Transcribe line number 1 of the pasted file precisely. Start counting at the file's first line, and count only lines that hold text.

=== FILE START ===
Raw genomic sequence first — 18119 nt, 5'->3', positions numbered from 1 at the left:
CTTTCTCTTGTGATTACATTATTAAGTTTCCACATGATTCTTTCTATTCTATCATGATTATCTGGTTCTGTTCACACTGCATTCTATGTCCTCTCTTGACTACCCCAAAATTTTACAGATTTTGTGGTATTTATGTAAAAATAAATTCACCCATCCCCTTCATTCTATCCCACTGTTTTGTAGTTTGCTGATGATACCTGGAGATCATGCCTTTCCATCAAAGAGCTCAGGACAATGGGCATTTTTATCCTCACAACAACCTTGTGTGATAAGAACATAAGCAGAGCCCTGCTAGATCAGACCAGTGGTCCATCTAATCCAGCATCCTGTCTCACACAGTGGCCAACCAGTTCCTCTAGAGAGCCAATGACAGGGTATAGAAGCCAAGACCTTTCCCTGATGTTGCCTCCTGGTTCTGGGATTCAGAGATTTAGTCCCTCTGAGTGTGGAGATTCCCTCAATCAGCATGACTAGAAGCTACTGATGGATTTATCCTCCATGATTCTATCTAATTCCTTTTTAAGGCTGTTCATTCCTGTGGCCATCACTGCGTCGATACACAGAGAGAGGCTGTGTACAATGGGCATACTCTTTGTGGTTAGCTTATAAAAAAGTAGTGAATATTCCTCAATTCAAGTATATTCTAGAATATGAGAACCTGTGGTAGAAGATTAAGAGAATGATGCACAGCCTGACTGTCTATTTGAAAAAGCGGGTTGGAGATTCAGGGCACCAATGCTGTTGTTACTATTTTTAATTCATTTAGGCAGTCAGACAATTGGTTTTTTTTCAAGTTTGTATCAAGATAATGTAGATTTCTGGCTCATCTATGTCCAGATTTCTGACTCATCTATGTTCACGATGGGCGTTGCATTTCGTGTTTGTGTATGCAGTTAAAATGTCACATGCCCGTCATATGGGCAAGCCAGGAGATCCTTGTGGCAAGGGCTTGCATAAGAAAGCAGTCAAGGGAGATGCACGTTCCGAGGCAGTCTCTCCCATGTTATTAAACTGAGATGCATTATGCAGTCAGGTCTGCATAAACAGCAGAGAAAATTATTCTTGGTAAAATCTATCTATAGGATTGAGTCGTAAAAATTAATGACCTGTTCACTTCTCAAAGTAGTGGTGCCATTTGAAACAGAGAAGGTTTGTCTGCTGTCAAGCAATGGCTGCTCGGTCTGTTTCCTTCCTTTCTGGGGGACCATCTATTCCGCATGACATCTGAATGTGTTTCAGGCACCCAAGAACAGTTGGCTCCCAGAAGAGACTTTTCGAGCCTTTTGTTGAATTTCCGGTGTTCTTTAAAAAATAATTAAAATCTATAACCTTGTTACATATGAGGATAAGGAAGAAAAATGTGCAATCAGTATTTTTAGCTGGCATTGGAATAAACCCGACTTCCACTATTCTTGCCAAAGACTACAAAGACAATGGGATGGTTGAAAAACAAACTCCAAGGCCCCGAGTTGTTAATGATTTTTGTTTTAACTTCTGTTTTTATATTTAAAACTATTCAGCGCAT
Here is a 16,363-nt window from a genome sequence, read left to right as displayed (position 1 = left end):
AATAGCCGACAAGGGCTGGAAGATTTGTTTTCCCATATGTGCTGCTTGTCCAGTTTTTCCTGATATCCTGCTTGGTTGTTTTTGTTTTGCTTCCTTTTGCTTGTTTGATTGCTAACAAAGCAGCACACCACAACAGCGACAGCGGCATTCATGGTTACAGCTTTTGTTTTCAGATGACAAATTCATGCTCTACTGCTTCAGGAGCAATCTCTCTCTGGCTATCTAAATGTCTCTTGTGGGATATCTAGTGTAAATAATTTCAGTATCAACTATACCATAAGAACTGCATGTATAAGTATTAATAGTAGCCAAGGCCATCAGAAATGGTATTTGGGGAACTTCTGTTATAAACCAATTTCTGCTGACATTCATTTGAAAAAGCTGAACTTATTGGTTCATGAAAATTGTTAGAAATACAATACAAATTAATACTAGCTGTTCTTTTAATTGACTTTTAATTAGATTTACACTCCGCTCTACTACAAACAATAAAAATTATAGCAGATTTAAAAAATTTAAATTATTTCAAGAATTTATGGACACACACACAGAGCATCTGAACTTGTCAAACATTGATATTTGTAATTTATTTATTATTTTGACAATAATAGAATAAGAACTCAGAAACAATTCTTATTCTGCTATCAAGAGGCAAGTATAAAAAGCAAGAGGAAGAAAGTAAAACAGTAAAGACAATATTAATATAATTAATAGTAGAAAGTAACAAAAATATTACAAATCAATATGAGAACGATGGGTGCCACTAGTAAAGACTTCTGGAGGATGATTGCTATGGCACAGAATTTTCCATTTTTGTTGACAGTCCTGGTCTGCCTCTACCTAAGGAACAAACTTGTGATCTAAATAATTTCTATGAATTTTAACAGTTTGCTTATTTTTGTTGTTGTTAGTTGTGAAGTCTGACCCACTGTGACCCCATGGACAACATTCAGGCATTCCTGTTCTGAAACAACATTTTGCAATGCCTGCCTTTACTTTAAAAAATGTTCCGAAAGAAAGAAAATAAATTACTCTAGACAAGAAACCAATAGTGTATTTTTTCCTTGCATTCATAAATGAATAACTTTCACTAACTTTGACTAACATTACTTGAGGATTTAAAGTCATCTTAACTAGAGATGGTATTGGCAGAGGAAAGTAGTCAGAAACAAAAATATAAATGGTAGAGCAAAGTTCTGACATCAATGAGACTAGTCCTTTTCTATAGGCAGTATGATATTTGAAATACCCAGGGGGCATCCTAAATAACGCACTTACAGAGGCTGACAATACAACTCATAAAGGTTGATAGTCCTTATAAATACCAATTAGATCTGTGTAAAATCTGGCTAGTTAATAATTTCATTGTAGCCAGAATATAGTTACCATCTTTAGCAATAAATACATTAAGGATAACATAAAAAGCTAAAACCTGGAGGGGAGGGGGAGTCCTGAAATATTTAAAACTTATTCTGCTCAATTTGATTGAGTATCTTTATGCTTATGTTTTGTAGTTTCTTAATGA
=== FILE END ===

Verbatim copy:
Raw genomic sequence first — 18119 nt, 5'->3', positions numbered from 1 at the left: